Today's post comes from Louise Timlin, Senior Director, Global Patient Outcomes and Real-World Evidence.
Times are changing for women working in our industry. In an era of #TimesUp and #MeToo, the chorus of voices calling for more women in the boardroom to the lab and beyond continues to grow. At Lilly, we’re not shying away from this challenge. No, I’d say we are “leaning in” à la Sheryl Sandberg… all in. And that includes me.
Driving cultural change
In 2015, I co-founded the Gender Inclusion Network (GIN) at Lilly to help drive this culture change across our company. The network offers ALL employees – not just the C-suite – opportunities to challenge the gender biases and stereotypes that hold women back.
During network events, we openly discuss the unconscious biases that advantage men in everything from job interviews to everyday meetings. We offer practical strategies to push back against the imposter syndrome that bullies our minds into submission. We support each other as working parents and discuss ways to achieve better work-life balance.
The network has created a safe space for everyone – including men – to share their toughest experiences and face their deepest fears. It is also a place for women to embrace their ambition and realize their potential as leaders. Network members have become outstanding champions for each other, and it has been amazing to watch and participate in.
Saying goodbye to “manels”
Recently, I was challenged to put my values to the test. Over the years, I’ve seen far too many “manels” of all male panellists at the scientific conferences I attend. This is especially dispiriting given the growing number of accomplished women scientists and researchers in our field.
Finally, I had enough. To raise this issue in the scientific community, I helped to organise a panel at a prominent conference in 2018 on the business case for gender diversity and the unconscious biases that hold women back. The women leaders we put on stage embodied the movement afoot, both in their words and presence.
The long line that formed afterward was a testament to our impact. People wanted to learn more, to “lean in” to our message.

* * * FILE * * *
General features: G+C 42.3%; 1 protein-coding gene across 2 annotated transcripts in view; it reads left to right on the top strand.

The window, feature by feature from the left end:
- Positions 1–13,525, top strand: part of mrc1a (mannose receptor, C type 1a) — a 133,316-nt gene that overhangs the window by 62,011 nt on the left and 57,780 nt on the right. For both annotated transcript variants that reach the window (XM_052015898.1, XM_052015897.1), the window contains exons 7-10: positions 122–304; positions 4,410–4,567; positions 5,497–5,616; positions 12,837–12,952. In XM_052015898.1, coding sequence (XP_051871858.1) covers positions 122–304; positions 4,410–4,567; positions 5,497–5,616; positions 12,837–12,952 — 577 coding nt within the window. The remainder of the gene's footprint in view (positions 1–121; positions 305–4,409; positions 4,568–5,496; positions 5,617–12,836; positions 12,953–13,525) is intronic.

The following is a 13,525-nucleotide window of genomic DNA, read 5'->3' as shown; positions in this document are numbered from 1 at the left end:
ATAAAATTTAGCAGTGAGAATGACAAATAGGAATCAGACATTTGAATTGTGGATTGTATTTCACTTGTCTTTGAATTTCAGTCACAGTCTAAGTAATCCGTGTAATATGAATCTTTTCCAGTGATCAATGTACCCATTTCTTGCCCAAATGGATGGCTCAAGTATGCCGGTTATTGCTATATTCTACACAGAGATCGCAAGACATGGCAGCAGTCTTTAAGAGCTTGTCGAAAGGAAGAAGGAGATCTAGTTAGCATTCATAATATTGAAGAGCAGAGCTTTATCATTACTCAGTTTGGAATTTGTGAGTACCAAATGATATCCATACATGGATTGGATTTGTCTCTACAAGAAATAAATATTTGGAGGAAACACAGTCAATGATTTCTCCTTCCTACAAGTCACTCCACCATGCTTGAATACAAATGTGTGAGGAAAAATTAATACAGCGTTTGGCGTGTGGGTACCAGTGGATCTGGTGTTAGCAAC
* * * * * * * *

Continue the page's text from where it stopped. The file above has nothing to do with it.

Over 140 years of women at Lilly
The intrepid women leading this charge at Lilly are actually part of a 140-year legacy of female trailblazers. Take a look at our company history, and see that Lilly began as a place where women could “lean in” to their careers.
When Colonel Eli Lilly opened the doors of his small manufacturing facility over 140 years ago, one of the first ever employees was bottler and finisher, Caroline Kruger.
Fast forward to today and we are recognised worldwide as a company that empowers women with a real culture of inclusion. From the National Association of Female Executives naming Lilly a Top 50 Company for Executive Women and being one of the 50 Leading Companies for Women in Asia Pacific to decades on the Working Mothers Magazine’s 100 Best Companies List, these awards highlight our global commitment to empowering women at work.
Just recently, we won the prestigious 2019 Catalyst Award for our bold and forward-thinking initiatives to create inclusive workplaces where women can advance. Go Lilly! Our CEO, Dave Ricks, has been leading the charge.
Dave set a goal to increase the number of women in management by more than 10 percent in two years. At the end of 2018, we hit that goal. Globally, women leaders at Lilly rose from 38 percent to 42 percent. And the number of women on our Executive Committee climbed from 29 to 43 percent.
While we have yet to reach full gender parity, in General Colonel’s words, we are trying to “make it better and better”. The number of women promoted and hired at Lilly continues to grow.
Be the change with Lilly
As a woman scientist and researcher, I am proud to work at a company that champions women. Our achievements clearly show that realising a more just and equitable workplace requires us all to step up and take action.
We need to be the change we want to see in the workplace and the world. When you join Lilly, you truly can.